Ko wai au? Who am I? It’s a question we all ask ourselves at some point, and in searching for answers to this most human of questions, many of us find ourselves stumbling into another: nō wai au? Who did I come from; who do I belong to? For Alice Kent, in Lesley Pearse’s 30th book, Deception, the questions start when a dark-haired stranger named Angus Tweedy approaches her at her mother’s funeral and tells her he is her father. In spite of everything she was raised believing to be true – that she is the daughter of Ralph and Sally Kent – Alice soon learns that Sally Kent was once Helen Tweedy and that she, Alice, is the result of a bigamous marriage between her and Angus. Though she initially fights it, she searches her feelings and knows it to be true.
Determined to find out the truth about her past, Alice sets about hunting down half-forgotten memories of post-war London, piecing together a patchwork of snatches from old flames, past friends, and calcified gossip, hoping to catch a glimpse of the woman her mother really was. But as she goes deeper, more questions are raised. Is her mother Janet Masters, the alcoholic’s daughter? Is she Fleur Faraday, the touring actress? What about the rumours that she ran a brothel? As we follow Alice on this journey of revelation and witness the woman behind this mystery of a mother, we can’t avoid our own questions. What does it mean to be yourself when you’re constantly changing who you are? Are you always you or never really you? Can a lie told often enough become the truth? Can we imagine identity into being just by wanting it to be so? Can we deny the things we know have happened when we can’t bring ourselves to face them? If the story of my past is not what I thought, does that make me not myself?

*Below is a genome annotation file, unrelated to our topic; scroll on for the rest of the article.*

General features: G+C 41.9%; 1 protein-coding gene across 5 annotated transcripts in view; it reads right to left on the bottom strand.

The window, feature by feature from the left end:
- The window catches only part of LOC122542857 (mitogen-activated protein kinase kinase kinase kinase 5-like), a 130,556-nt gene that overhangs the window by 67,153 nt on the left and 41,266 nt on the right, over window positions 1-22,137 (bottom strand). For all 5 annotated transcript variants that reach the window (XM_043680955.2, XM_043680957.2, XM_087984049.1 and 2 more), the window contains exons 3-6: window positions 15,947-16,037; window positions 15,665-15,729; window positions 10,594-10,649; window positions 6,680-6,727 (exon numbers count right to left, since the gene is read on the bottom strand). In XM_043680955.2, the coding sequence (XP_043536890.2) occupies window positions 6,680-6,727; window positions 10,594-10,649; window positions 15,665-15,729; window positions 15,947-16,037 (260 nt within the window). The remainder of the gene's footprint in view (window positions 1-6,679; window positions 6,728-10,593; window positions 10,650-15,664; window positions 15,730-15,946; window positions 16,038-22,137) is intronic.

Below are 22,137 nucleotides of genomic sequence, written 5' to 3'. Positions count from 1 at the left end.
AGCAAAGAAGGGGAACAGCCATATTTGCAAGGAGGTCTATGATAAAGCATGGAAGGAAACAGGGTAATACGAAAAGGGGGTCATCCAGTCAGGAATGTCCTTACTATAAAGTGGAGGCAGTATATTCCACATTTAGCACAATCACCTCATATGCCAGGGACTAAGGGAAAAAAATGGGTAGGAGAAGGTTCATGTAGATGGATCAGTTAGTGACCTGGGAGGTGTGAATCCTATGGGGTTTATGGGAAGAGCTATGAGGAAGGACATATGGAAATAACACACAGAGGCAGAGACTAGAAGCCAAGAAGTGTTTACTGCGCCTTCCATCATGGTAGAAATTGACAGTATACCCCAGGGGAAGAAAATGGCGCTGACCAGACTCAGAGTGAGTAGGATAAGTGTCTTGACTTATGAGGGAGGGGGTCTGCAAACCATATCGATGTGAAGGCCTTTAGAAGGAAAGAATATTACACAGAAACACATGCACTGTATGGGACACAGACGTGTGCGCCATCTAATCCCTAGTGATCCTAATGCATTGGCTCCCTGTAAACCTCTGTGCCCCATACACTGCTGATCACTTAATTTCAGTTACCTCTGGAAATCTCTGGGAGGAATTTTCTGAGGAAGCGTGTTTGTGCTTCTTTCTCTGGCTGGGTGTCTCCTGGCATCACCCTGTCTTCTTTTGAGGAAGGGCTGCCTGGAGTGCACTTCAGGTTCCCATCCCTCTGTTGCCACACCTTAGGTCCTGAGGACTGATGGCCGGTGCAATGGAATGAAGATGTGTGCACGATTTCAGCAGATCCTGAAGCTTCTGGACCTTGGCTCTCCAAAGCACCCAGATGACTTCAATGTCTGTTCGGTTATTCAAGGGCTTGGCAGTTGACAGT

For Alice, “this isn’t a character in a book, it’s [my] mum. . . I want to know everything, warts and all. What she was and what she did. And perhaps why.” Some of us, having trawled through archives and photos or mailed vials containing cheek swabs or spit to overseas labs, may have encountered things we might not want to find, things we’d maybe prefer weren’t true, about us and about those who made us what we are. Alice is no different: “Some of it might have been distressing, and a lot she would never reveal. . . But she knew her mum now, and that was what she’d set out to do.” And so will you, even if, at the end of the day, Sally’s story – or Helen’s or Fleur’s or Janet’s – happens to be fiction.